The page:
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Analysing Four Years of “Mann ki Baat”

September 29, 2018

October 3rd, 2018, will mark the four-year anniversary of Mann ki baat- a radio programme started by Prime Minister Narendra Modi, shortly after his party rose to power in the 2014 Lok Sabha elections. The radio show, usually running once a month, has been portrayed as the PM’s “great connect” with the public.

As Mann ki baat completes its four years, let’s see how it has managed to impact the lives and opinions of Indian citizens.

A brief introduction of Mann ki baat

The Indian program, hosted by Prime Minister, Modi himself, is telecasted to the people through All India Radio (AIR), DD News, as well as, DD National. In addition, some other FM channels have also been permitted to broadcast recordings of the show. In the first edition, the PM talked about the much-famous Swachh Bharat Abhiyan, and also urged the listeners to switch to Khaadi products, helping the small-scale businesses in effect.

It is estimated that over 90% of the country’s population has access to the radio broadcast, which is why it was supposedly chosen in the first place.

The public’s verdict

The supporters or “fans” of Modi sarkar have been praising the radio show ever since it was first launched, calling it a legendary move by the PM to get in touch with the public. Many citizens feel that by addressing the public directly, especially through a medium as accessible as radio, is a commendable ground-root approach. Mann ki baat, according to many, has given assurance to the general public that the government is working for them. Others believe it is “a great way of communication”.

However, not everybody sees the radio show as a big, grand success. As has often been stated by members of other political parties, or even many in the general public, the show is called another in the series of political agendas.

A different perspective

In 2016, the Chief Minister of Delhi, Arvind Kejriwal also launched a “talk show” called “Talk to AK”. The programme soon made its way into controversies, with CBI probing into its expenditure. However, while comparing Mann ki baat with Talk to AK, other criteria is used. For instance, while Modi’s radio show is largely pre-recorded, Kejriwal resorted to a live, interactive session. Naturally then, the latter had to answer a lot of ‘uncomfortable’ questions on air.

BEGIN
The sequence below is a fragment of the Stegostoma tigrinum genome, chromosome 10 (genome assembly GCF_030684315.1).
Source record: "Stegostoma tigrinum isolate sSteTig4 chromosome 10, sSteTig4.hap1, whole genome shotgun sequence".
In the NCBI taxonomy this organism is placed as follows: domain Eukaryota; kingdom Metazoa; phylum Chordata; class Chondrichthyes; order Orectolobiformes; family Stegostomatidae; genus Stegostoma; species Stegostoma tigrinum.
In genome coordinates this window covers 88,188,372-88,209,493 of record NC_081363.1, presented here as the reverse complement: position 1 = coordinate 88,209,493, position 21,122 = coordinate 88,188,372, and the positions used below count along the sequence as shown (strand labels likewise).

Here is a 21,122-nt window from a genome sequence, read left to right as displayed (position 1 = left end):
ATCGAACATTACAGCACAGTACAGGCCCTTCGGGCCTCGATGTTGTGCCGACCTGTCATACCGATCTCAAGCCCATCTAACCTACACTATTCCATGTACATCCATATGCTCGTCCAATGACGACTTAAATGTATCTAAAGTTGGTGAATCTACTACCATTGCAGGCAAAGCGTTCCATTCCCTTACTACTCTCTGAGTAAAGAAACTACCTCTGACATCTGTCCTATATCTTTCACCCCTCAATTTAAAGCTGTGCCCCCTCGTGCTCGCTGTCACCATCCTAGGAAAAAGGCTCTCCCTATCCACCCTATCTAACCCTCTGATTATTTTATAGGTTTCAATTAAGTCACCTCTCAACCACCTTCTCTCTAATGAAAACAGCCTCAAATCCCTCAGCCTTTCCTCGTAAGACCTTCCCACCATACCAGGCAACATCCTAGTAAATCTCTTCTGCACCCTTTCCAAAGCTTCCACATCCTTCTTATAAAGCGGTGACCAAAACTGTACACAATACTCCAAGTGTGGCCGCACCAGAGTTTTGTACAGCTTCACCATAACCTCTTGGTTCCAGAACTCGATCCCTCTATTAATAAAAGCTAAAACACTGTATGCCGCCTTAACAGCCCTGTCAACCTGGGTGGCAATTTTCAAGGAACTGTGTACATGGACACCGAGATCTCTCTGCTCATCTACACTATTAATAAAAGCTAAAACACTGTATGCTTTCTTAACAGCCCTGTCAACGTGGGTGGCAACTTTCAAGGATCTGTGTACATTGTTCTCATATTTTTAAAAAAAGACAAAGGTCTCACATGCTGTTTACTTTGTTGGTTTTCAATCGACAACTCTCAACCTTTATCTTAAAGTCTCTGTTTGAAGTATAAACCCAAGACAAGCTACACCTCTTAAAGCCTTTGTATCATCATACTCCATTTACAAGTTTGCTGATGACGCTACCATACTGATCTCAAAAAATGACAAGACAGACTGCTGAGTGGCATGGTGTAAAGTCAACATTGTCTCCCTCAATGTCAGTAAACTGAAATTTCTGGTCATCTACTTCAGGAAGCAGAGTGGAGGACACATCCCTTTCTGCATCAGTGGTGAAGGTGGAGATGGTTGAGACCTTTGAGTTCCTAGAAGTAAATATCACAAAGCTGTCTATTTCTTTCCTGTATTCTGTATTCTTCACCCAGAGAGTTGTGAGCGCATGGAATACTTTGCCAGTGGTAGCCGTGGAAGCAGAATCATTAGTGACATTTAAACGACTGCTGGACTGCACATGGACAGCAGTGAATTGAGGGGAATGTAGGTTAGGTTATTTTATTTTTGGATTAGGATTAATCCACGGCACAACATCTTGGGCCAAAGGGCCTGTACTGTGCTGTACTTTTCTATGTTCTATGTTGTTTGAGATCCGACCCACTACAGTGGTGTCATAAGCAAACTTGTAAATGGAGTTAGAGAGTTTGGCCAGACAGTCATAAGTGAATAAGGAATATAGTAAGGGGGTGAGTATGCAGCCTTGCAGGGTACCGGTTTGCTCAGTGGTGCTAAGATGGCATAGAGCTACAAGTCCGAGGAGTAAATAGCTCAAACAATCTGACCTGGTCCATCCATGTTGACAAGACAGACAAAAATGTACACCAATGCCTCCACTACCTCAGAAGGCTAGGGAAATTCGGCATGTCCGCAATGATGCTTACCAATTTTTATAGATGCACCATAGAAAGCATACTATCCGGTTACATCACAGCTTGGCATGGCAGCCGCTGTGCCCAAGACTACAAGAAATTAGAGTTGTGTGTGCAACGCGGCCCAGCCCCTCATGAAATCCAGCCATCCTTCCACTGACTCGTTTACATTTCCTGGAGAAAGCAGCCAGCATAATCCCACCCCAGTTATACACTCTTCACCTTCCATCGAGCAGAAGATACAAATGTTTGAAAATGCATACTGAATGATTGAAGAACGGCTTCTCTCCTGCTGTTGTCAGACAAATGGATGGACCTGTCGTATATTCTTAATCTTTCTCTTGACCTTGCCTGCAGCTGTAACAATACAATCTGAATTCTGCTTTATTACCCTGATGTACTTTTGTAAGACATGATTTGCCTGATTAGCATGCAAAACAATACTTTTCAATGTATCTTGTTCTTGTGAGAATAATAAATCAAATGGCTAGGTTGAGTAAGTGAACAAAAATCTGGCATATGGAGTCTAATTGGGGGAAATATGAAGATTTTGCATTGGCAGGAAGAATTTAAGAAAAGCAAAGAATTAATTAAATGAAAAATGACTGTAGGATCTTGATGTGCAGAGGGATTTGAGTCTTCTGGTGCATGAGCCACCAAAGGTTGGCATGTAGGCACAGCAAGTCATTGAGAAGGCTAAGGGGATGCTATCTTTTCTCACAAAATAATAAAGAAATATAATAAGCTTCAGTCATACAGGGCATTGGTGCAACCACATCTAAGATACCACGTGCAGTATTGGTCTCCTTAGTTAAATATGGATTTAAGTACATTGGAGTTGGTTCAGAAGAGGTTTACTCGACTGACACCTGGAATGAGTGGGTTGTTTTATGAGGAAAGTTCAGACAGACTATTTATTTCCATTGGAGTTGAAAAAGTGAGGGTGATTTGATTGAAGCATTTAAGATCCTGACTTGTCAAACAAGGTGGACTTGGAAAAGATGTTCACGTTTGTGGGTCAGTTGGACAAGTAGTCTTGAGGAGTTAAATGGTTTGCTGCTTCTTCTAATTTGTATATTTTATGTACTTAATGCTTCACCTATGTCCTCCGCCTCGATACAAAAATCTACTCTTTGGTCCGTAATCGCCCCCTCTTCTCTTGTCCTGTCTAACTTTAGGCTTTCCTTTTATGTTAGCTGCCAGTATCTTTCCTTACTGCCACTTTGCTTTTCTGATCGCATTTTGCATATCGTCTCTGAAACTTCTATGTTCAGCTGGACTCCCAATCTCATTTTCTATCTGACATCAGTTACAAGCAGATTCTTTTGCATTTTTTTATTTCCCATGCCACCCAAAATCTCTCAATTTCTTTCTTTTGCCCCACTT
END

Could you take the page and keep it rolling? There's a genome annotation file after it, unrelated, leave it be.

Taking a dig at the Prime Minister, the Congress president, Rahul Gandhi had earlier said that he would like to ask the PM questions about the rapes in Haryana, Doklam issue etc. The intent was simple- to refer to what many call Narendra Modi’s ‘strategic silence’ on issues. Gandhi hasn’t been alone in the attack. Mann ki baat goes in and out of the critics’ sight, with questions on its authenticity.

Conclusion

It should be accepted in the very beginning that roughly speaking, the Prime Minister has been successful with how Mann ki baat has rolled out. On a whole, the public has accepted it, with many putting in impressive words of praise. However, one cannot merely look at a single side of the coin and be content. The PMO has invited in suggestions from the public, asking for topics that the people want to hear Modi speaking on. And yet, many ‘uneasy’ questions have so far failed to make their way into the radio show. There is one common voice that often resonates- Mann ki baat is claimed to be an excellent way of communication by the PM. Okay, but one must also remember that communication is a two-way street.

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Analysing Four Years of
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October 3rd, 2018, marks the four-year anniversary of Mann ki baat- a radio programme started by Prime Minister Narendra Modi, shortly after his party rose to power in the 2014 Lok Sabha elections. The radio show has been portrayed as the PM's “great connect” with the public. Is it, really?


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